If you will indulge me, let me begin this first blog post of Puerto Rican Kid Lit Month with an anecdote about Colombian writer Gabriel García Márquez.
Apparently, the Nobel Prize winner and master expositor of magical realism—where the fantastical meets the everyday—was once asked why he had never written about Puerto Rico. “If I told the truth about Puerto Rico,” he said, “everyone would say I was making it up.”
As García Márquez pithily captured, to be Puerto Rican, to be from that small island (100 miles long and 35 miles wide) in the Caribbean, is a surreal, paradoxical experience.
A few examples:
We are U.S. citizens (as have been all persons born on the island since 1917), yet too many Americans are not aware of that fact. The island is a territory, a colony of the United States, yet it is referred to as a commonwealth, or a “free associated state.” Puerto Ricans living on the island cannot vote for the U.S. President, yet fellow Boricuas living in the United States are freely able to do so. We also serve in the U.S. Armed Forces, but those living on the island have no representation in Congress, save for a “Resident Commissioner” who speaks but cannot vote, even in matters pertaining directly to their lives.
The contradictions are dizzying, yet we live and even thrive within those contradictions. We are more than the natural disasters that befall us, more than our erasure from the larger story of the United States, and from the stories of the Caribbean, Latin America, and the global world. We are here—even if you don’t know it.
It is this Puerto Rican experience-in all its joy, contradictions, resilience, and multiplicity- that we will explore throughout this World Kid Lit Month. What can we learn from picture books about Puerto Rico and Puerto Ricans? How do middle grades and Young Adult novels interpret what it is to grow up Puerto Rican? And how can librarians and teachers better serve their patrons and students using Puerto Rican Kid Lit in the stacks and in the classroom?
In my role at Nashville Public Library, I strive to introduce parents, teachers, and patrons to all sorts of diverse children’s books. As a doting Tití, I make it a point to give my nieces and nephews books that reflect their Puerto Rican background. You’ll learn about some of those books this month, and about others you can share with the young readers in your life. We’ll also be learning together, as we’ll delve into books I’ve only come across during the course of this project. It is my hope that by the end of the month, we’ll all be much more well-versed in Puerto Rican Kid Lit, from both the island and the diaspora.
But as we begin this Puerto Rican Kid Lit Month, what should you know about Puerto Rico if you find your knowledge lacking? What do I, as the Guest Editor of the Global Literatures in Libraries Initiative blog and a Puerto Rican, want you to know?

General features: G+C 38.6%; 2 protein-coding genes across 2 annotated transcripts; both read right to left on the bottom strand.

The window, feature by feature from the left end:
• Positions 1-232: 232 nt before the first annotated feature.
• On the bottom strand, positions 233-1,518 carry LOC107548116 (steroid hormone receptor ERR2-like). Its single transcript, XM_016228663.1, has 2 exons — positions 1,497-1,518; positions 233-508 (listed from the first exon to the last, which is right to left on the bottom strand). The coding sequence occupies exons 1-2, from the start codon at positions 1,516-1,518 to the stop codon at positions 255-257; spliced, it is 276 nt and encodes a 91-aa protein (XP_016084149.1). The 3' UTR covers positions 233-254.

First of all, I would argue that no analysis or commentary on or about Puerto Rico is complete without a discussion of colonialism. I allude to this above, but it bears repeating. Puerto Rico has been a colony of the United States since its annexation following the Spanish American War of 1898, and before then (except for a brief but enduring moment), it formed part of the greater Spanish empire, even as many of its former colonies gained their independence. Puerto Rico remains “the world’s oldest colony,” belying the U.S.’s own self-positioning as a global beacon of freedom and liberty. While the global decolonization movements of the 20th century granted independence to many a former colonial territory, Puerto Rico only became more inexorably tied to the U.S. American metropole.
As a colony, Puerto Rico has been particularly vulnerable to the machinations of global finance and neoliberal austerity measures. These conditions form the crux of whatever ills, real or alleged, that befall the island. To borrow a phrase, it’s the colonialism, stupid.
I would also put forth that when we talk about Puerto Rico, we are talking about the island proper, but when we talk about the Puerto Rican people-Boricuas-we are also talking about a Diaspora, a transnational nation of people both on the island and outside of it, moving back and forth, (sometimes even multiple times during the course of a lifetime) yet always connected to that small island we call home in some form or fashion.
This is why we will be discussing books written by Puerto Rican authors from the United States, as well as Puerto Ricans who have published their works on the island. Puerto Ricans born and living within the continental United States are precisely that, Puerto Rican. We come again and again to the question of what it means to be Boricua, and the Kid Lit about which we’ll be learning this month is no exception.
Let’s go. En la vida todo es ir.
Klem-Marí Cajigas has been with Nashville Public Library since 2012, after more than a decade of academic training in Religious Studies and Ministry. As the Family Literacy Coordinator for Bringing Books to Life!, Nashville Public Library’s award-winning early literacy outreach program, she delivers family literacy workshops to a diverse range of local communities. Born in Puerto Rico, Klem-Marí is bilingual, bicultural, and proudly Boricua.